Good news: it is possible to make something good for breakfast with Burro Bananas, which I bought a few weeks ago at Tucson's Food City. At the time they didn't work out well with me, for one thing because they burn easily, and I burned them. I was trying to saute them as I do plantains, but the sugar content of burros is even higher, I think, than the starchy plantains. Then my banana bread recipe failed when I tried it with burros, and I was ready to write them off.
However, yesterday my husband came home with some. Oh dear, I thought as he showed them to me. I didn't have the heart, though, to bring him down, and besides, he has quite a bit more experience with tropical foodstuffs than I do.
So today he made me one, sauteed carefully over low heat (he is a restaurant prep cook) and it was delicious. I take it all back--burro bananas can be wonderful, and their smaller size makes one an ideal side dish for one person. What I would normally advise is to split it--not slice it as with plantains--and saute it gently. Then make your eggs or whatever, and serve the burro on the side with honey or syrup.
Still, I would normally buy plantains for the breakfast side dish rather than bananas. If you are good with cooking the more-sugary bananas, make them for dessert. Just split them the long way, saute them gently in butter, top with ice cream and caramel sauce and you have Bananas Foster, which is rich but will go well with a lighter dinner.
I'll mention again that the syrup delicacy from Arizona, Cheri's Prickly Pear Syrup, goes very well with sauteed plantains. You can find it in most Tucson markets, in the honey-jelly-syrup section. It has a citrus tang and an outrageous magenta color that you can use to make an interesting presentation. I also like old-fashioned Cane Syrup with sauteed plantains.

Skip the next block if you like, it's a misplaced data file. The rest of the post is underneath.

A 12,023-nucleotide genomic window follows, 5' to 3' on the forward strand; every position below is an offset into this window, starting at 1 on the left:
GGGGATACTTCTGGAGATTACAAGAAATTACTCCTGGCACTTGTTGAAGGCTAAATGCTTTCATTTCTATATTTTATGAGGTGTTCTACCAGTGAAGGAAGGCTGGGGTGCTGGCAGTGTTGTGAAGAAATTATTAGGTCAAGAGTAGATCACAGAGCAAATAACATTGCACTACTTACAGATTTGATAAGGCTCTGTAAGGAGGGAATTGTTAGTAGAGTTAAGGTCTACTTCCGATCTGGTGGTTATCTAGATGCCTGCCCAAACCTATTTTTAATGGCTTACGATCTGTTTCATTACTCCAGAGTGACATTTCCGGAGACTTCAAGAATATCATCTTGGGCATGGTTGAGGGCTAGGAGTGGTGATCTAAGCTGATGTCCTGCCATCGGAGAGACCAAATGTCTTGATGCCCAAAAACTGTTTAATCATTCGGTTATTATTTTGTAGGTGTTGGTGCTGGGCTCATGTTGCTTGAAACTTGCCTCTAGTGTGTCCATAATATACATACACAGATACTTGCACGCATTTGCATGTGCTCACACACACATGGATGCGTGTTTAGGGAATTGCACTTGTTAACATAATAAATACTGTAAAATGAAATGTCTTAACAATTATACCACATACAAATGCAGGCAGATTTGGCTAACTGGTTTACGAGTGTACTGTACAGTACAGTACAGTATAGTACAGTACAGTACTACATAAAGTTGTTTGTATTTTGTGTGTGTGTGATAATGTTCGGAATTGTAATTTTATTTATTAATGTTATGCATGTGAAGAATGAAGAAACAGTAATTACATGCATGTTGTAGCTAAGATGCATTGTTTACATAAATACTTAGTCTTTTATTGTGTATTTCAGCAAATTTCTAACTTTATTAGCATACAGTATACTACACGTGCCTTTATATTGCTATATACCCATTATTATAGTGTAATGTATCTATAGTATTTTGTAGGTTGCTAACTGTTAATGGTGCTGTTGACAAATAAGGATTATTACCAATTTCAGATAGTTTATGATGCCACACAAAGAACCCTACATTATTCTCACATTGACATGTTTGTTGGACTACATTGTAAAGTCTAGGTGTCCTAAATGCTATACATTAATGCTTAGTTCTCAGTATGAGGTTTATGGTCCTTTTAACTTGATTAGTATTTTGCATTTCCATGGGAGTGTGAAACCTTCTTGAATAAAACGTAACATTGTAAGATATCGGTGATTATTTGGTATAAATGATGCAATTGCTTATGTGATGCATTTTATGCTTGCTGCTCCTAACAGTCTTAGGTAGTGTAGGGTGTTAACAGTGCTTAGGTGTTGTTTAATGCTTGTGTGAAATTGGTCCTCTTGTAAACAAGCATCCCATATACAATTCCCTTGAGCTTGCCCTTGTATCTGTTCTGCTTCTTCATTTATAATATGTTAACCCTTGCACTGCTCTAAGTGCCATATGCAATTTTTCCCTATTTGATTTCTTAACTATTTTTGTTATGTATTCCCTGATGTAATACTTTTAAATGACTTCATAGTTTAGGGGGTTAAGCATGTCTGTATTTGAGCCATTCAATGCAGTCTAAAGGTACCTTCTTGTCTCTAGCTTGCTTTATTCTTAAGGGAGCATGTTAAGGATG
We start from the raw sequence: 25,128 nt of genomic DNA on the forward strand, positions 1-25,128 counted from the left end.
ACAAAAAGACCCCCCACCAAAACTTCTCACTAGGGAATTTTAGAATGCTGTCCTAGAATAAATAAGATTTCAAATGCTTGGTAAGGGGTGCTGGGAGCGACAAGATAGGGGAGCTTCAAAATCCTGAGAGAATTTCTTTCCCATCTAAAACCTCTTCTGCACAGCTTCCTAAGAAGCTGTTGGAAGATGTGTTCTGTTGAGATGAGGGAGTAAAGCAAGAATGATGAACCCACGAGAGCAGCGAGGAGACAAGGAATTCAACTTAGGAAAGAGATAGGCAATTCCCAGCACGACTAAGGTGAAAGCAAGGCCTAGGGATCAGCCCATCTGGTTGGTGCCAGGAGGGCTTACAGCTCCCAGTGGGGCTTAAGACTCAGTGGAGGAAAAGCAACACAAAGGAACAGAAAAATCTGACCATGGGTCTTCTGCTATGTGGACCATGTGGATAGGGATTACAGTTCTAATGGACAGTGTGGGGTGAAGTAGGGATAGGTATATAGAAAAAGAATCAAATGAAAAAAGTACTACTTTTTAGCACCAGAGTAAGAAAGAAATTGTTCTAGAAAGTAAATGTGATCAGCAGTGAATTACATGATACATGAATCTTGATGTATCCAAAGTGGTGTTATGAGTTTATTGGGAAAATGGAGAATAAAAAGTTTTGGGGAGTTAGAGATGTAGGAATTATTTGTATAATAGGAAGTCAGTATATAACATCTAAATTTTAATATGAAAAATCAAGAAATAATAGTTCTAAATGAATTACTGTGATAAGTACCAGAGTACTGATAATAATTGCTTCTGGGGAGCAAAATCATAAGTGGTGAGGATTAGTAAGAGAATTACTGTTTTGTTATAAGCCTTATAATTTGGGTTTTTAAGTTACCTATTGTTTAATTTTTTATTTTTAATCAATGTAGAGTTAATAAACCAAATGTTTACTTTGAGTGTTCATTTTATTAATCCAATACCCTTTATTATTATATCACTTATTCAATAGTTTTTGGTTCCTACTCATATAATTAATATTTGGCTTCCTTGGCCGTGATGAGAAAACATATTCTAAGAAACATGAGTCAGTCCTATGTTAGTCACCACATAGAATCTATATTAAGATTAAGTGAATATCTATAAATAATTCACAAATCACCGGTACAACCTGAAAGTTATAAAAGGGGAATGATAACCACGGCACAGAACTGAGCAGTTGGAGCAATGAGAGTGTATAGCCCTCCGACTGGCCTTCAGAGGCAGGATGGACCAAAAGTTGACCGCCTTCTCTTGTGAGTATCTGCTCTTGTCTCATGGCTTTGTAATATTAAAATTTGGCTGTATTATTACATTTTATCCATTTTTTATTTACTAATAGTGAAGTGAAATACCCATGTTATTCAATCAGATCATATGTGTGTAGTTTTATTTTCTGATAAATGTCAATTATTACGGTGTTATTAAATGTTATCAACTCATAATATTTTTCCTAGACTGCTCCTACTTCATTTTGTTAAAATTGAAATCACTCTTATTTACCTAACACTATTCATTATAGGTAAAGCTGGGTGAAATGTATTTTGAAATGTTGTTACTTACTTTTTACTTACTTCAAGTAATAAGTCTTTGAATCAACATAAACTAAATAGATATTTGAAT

Around my house we make fried-egg sandwiches, using one slice of bread, mayonnaise (my Big Six home-made variety) and a sauteed egg with the yolk broken. Breaking the yolk avoids having it ooze all over everywhere, as my father used to say. If I were making fried eggs I wouldn't do it. It is amazing how good this simple dish can taste when the bread and mayo are home-made and the egg is organic. Just in case you do not have the mayo recipe handy, you will find it below.
From Cafe Margot
1 large egg, at room temperature
1/2 teaspoon sea salt
3/4 teaspoon dry mustard
2 Tablespoons cider or white-wine vinegar
1 cup oil such as mixed oil containing part olive oil
Place all the ingredients except the oil into a mixing bowl. If you have an electric mixer, put the whisk attachment on it.
Whisk the ingredients in the mixing bowl briefly, just to combine them and break the egg up. Begin adding the oil a very small quantity at a time, like a Tablespoon at first.
As soon as you see that the oil is emulsifying into the egg, you can add more oil at once, but continue to add just two to three Tablespoons at a time until the oil has been absorbed. Be patient; you will see the mayonnaise taking form.
When the oil has all been added, if you think that the mayonnaise is not thick enough, you can add a teaspoon of oil at a time to the mixture until it thickens enough. This will not require very much oil, and the critical moment can be right now, when the mayo can "break" if you add too much oil.
When the mayo is ready, taste it and correct the seasonings. Store it in an airtight container in the refrigerator and use it up promptly.